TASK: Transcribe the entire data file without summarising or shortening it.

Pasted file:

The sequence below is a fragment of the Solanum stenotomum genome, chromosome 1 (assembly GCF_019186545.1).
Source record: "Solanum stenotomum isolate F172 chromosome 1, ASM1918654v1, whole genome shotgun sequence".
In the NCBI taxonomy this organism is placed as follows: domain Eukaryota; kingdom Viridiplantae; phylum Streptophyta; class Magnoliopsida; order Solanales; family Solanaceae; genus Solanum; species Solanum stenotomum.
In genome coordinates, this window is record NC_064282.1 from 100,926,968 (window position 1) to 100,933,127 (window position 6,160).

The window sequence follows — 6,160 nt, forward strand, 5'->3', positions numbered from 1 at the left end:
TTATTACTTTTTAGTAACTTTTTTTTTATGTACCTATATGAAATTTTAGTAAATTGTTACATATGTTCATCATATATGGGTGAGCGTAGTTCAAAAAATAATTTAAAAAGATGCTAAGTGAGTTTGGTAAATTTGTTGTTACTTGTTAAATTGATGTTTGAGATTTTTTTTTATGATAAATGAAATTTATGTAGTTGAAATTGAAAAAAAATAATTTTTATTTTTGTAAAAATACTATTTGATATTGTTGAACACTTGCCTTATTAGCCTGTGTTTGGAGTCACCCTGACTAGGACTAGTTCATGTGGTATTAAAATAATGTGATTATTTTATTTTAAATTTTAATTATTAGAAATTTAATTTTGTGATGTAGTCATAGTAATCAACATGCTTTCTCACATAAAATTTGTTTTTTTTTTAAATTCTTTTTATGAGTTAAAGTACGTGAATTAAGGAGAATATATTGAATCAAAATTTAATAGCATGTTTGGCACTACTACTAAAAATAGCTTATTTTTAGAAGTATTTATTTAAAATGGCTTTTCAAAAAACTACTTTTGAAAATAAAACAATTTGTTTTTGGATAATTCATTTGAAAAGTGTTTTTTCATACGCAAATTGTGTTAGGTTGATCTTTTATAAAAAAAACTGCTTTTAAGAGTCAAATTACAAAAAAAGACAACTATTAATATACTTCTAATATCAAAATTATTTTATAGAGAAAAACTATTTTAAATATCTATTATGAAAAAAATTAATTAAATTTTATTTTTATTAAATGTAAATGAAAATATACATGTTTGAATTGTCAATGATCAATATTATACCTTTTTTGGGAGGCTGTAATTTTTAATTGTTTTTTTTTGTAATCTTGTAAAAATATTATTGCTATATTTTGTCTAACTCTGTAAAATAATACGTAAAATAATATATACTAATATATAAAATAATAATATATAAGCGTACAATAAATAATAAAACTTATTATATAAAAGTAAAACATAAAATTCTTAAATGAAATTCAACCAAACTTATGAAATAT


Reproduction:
The sequence below is a fragment of the Solanum stenotomum genome, chromosome 1 (assembly GCF_019186545.1).
Source record: "Solanum stenotomum isolate F172 chromosome 1, ASM1918654v1, whole genome shotgun sequence".
In the NCBI taxonomy this organism is placed as follows: domain Eukaryota; kingdom Viridiplantae; phylum Streptophyta; class Magnoliopsida; order Solanales; family Solanaceae; genus Solanum; species Solanum stenotomum.
In genome coordinates, this window is record NC_064282.1 from 100,926,968 (window position 1) to 100,933,127 (window position 6,160).

The window sequence follows — 6,160 nt, forward strand, 5'->3', positions numbered from 1 at the left end:
TTATTACTTTTTAGTAACTTTTTTTTTATGTACCTATATGAAATTTTAGTAAATTGTTACATATGTTCATCATATATGGGTGAGCGTAGTTCAAAAAATAATTTAAAAAGATGCTAAGTGAGTTTGGTAAATTTGTTGTTACTTGTTAAATTGATGTTTGAGATTTTTTTTTATGATAAATGAAATTTATGTAGTTGAAATTGAAAAAAAATAATTTTTATTTTTGTAAAAATACTATTTGATATTGTTGAACACTTGCCTTATTAGCCTGTGTTTGGAGTCACCCTGACTAGGACTAGTTCATGTGGTATTAAAATAATGTGATTATTTTATTTTAAATTTTAATTATTAGAAATTTAATTTTGTGATGTAGTCATAGTAATCAACATGCTTTCTCACATAAAATTTGTTTTTTTTTTAAATTCTTTTTATGAGTTAAAGTACGTGAATTAAGGAGAATATATTGAATCAAAATTTAATAGCATGTTTGGCACTACTACTAAAAATAGCTTATTTTTAGAAGTATTTATTTAAAATGGCTTTTCAAAAAACTACTTTTGAAAATAAAACAATTTGTTTTTGGATAATTCATTTGAAAAGTGTTTTTTCATACGCAAATTGTGTTAGGTTGATCTTTTATAAAAAAAACTGCTTTTAAGAGTCAAATTACAAAAAAAGACAACTATTAATATACTTCTAATATCAAAATTATTTTATAGAGAAAAACTATTTTAAATATCTATTATGAAAAAAATTAATTAAATTTTATTTTTATTAAATGTAAATGAAAATATACATGTTTGAATTGTCAATGATCAATATTATACCTTTTTTGGGAGGCTGTAATTTTTAATTGTTTTTTTTTGTAATCTTGTAAAAATATTATTGCTATATTTTGTCTAACTCTGTAAAATAATACGTAAAATAATATATACTAATATATAAAATAATAATATATAAGCGTACAATAAATAATAAAACTTATTATATAAAAGTAAAACATAAAATTCTTAAATGAAATTCAACCAAACTTATGAAATAT